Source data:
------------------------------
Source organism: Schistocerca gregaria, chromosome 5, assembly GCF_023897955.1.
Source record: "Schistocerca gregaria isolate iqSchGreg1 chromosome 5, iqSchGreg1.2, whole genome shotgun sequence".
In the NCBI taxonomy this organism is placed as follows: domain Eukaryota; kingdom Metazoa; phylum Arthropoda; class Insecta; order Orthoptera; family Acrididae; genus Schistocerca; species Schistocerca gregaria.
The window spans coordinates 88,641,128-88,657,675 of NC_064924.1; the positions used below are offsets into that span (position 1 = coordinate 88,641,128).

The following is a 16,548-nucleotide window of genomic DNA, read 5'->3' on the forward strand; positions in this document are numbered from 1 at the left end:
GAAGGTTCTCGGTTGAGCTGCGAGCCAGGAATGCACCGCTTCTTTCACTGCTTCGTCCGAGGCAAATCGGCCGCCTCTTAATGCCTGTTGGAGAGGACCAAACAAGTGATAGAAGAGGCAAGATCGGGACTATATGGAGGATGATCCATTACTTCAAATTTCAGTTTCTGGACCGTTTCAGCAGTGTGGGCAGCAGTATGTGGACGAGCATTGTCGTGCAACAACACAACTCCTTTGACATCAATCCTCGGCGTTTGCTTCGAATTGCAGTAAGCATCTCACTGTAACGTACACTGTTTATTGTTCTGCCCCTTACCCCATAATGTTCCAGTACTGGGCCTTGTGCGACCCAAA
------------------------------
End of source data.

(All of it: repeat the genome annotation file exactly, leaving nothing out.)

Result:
Source organism: Schistocerca gregaria, chromosome 5, assembly GCF_023897955.1.
Source record: "Schistocerca gregaria isolate iqSchGreg1 chromosome 5, iqSchGreg1.2, whole genome shotgun sequence".
In the NCBI taxonomy this organism is placed as follows: domain Eukaryota; kingdom Metazoa; phylum Arthropoda; class Insecta; order Orthoptera; family Acrididae; genus Schistocerca; species Schistocerca gregaria.
The window spans coordinates 88,641,128-88,657,675 of NC_064924.1; the positions used below are offsets into that span (position 1 = coordinate 88,641,128).

The following is a 16,548-nucleotide window of genomic DNA, read 5'->3' on the forward strand; positions in this document are numbered from 1 at the left end:
GAAGGTTCTCGGTTGAGCTGCGAGCCAGGAATGCACCGCTTCTTTCACTGCTTCGTCCGAGGCAAATCGGCCGCCTCTTAATGCCTGTTGGAGAGGACCAAACAAGTGATAGAAGAGGCAAGATCGGGACTATATGGAGGATGATCCATTACTTCAAATTTCAGTTTCTGGACCGTTTCAGCAGTGTGGGCAGCAGTATGTGGACGAGCATTGTCGTGCAACAACACAACTCCTTTGACATCAATCCTCGGCGTTTGCTTCGAATTGCAGTAAGCATCTCACTGTAACGTACACTGTTTATTGTTCTGCCCCTTACCCCATAATGTTCCAGTACTGGGCCTTGTGCGACCCAAA